Lastly, these attempts at historical colonization always remind me of a passage from Walter Kaufmann, with which I leave you:

Existentialism without Nietzsche would be almost like Thomism without Aristotle; but to call Nietzsche an existentialist is a little like calling Aristotle a Thomist.


  1. Fair enough: I withdraw the claim that the great medieval figures were clearly primarily analytic philosophers. I had no epistemic right to such a judgment, since, as you rightly point out, for all I know, I am missing many features of their work that are not primarily analytic.

    I still suspect I am right that scholastic philosophy is not significantly different in methodology from analytic philosophy (with the exception that for many analytic philosophers theological considerations play a lamentably minimal or non-existent role), but I cannot claim to know I am right. :-)

  2. I am sympathetic to the more conciliatory approach you take here, and in the later comments over at your original post. Absolutely, there is continuity between much of the history of philosophy and much of analytic philosophy. And there is also continuity between the history and the continental tradition. But then why insist that any figure in the tradition, from long before Frege, was an analytic philosopher?

    That is, one can grant the claim, and then go back in history and insist that many of the figures were continental philosophers, and so (to paraphrase) "it follows that a part of the history of philosophy for analytics does include some very continental thinkers." But saying this would be silly and pointless, at least in part because reading the analytic/continental divide into the history of philosophy is a bit like reading the catholic/protestant divide into the Old Testament. It may well be minimally right, if that means that both sides find support in the history, but it serves no value other than to further divisions and antagonisms.

    And there are certainly thinkers all throughout who one would be hard pressed to read as "analytic" (Jonathan Barnes work on the pre-socratics, for example, is a beautiful example of just how much violence an analytic reading will do to Heracleitus and Parmenides; does it then follow that we should read Heracleitus as a continental philosopher?).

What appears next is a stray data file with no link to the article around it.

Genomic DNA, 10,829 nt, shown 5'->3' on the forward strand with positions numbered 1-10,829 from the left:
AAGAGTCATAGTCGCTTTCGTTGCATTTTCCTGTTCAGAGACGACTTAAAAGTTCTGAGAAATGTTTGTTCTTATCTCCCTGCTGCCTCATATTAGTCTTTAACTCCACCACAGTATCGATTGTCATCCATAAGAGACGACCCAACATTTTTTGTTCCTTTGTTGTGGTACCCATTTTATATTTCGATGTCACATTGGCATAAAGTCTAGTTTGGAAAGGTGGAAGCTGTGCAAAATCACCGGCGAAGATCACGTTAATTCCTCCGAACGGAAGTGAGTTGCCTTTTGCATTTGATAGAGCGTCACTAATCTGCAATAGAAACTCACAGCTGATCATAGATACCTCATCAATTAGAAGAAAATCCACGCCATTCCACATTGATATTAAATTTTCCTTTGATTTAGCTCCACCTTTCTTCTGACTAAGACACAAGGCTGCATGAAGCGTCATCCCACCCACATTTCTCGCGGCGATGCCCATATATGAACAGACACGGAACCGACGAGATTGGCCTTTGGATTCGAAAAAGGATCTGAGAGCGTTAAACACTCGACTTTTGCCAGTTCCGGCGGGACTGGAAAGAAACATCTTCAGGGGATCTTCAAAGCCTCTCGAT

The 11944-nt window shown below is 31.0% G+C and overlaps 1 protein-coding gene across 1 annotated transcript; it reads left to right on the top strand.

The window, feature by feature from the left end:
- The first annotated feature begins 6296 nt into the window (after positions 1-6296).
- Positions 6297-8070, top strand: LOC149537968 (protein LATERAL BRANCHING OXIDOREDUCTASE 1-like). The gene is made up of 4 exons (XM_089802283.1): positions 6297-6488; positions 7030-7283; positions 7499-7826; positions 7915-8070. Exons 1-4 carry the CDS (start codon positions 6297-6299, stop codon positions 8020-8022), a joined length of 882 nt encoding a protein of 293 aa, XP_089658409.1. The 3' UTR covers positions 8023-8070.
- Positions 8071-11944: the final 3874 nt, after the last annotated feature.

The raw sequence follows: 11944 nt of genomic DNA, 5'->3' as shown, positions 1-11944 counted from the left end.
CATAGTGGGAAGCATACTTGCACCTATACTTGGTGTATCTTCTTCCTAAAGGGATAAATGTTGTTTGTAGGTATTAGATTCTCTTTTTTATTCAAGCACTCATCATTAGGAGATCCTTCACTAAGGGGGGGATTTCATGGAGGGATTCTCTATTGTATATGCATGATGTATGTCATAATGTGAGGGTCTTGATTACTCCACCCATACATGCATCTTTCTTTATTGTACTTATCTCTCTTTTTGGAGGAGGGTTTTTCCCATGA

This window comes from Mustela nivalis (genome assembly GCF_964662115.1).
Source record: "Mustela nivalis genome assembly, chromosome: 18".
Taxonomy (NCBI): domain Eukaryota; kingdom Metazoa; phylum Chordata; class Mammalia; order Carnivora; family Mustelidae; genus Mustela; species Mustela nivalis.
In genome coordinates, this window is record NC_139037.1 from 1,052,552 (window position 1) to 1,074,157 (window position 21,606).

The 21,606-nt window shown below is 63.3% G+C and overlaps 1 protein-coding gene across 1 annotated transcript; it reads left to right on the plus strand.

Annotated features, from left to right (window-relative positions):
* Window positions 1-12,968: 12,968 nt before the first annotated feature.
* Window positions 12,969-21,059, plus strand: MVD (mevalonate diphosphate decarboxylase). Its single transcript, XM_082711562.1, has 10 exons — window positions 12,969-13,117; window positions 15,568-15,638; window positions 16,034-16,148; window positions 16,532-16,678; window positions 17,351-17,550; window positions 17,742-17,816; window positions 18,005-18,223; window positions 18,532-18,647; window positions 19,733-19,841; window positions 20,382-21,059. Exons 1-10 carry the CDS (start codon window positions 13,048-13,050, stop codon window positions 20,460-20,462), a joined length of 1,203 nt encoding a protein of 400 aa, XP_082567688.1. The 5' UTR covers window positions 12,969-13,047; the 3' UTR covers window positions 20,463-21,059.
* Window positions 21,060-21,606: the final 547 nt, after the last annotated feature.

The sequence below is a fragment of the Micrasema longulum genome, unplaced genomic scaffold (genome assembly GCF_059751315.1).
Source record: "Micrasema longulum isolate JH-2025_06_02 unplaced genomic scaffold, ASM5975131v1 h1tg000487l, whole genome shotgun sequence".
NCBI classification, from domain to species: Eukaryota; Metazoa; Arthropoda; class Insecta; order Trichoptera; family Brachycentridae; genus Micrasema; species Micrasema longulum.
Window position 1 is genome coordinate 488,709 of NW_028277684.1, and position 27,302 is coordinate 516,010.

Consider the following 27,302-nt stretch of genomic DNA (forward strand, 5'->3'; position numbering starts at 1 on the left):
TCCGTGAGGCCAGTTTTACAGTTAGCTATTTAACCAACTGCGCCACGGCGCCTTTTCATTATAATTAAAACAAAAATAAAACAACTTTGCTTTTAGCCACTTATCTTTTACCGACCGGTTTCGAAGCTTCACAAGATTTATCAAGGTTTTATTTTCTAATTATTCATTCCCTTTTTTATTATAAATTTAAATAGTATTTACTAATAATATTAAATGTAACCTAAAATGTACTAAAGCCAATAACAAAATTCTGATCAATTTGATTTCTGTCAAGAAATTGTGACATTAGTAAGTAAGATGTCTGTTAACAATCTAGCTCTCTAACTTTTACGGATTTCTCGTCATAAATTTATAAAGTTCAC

The scholastics, admittedly, are the period I am weakest on. Let me ask, though, whether the theological considerations might be something more than a minor difference between them and contemporary analytics. For example, theological considerations are precisely the sort of thing that drove the scholastics into taking up the Greek struggles with being. (Heidegger wrote his dissertation on Scotus; Deleuze insisted that Scotus wrote the greatest work on ontology in the history of philosophy.) These interests are not incidental to the scholastics. Nor, I think, are they so clearly distinguishable from the methods.

    I sometimes wonder whether the idea that we can separate method from substance in philosophy (like separating--contra Aristotle--matter and form) is not itself an analytic view that, turned back onto the history of philosophy, distorts the goals and preoccupations of its key figures.

  3. These are all good questions--I don't have answers.

    I do want to distinguish genealogy and continuity from sameness of project. Thus, it is quite possible to have a philosopher who explicitly rejects all of the Western philosophical tradition, who is even completely ignorant of that tradition (obviously, it would be silly to reject it while being ignorant of it, but certainly people can do silly things), but who nonetheless engages in exactly the same project that the Western philosophical tradition did. Indeed, such a person might end up methodologically and substantively a Spinozist or an Aristotelian, without any influence from Spinoza or Aristotle. (How likely this would be would a good question.)

    Likewise, it is possible to be in historical continuity with the Western philosophical tradition, but nonetheless to end up engaging in a project completely different from that of the bulk of that tradition. After all, modern psychology is in historical continuity with the Western philosophical tradition, but is arguably not a branch of philosophy.

    Try this on for size: Think of a certain relentlessness in giving one in-principle formalizable argument after another as a vague sort of measure of analyticity. Then, for instance, Kierkegaard is less analytic than Anselm. People like Ockham, Aquinas and van Inwagen are then hyper-analytic.

    While this isn't a definition, it's not a bad measure. One way to see this is that we can easily see how one reasonabl eperson might think that being hyper-analytic is a good thing while another might think it's a bad thing.

    As for the religious question and the scholastics, well we do have contemporary analytic philosophers for whose philosophical practice theological authority counts just as much as it did for the medievals (I'm one of these). They are a minority group, but they do exist. The connection between religiousness and the problem of being is a very interesting suggestion. (And questions of being are somewhat neglected by analytic philosophers, or at least ones not of a Thomistic inclination.)

    There is even a path from religiousness to the relentlessness in argument that I've offered as a rough and ready characterization of how analytic a work is--the path is given by an interest in apologetics.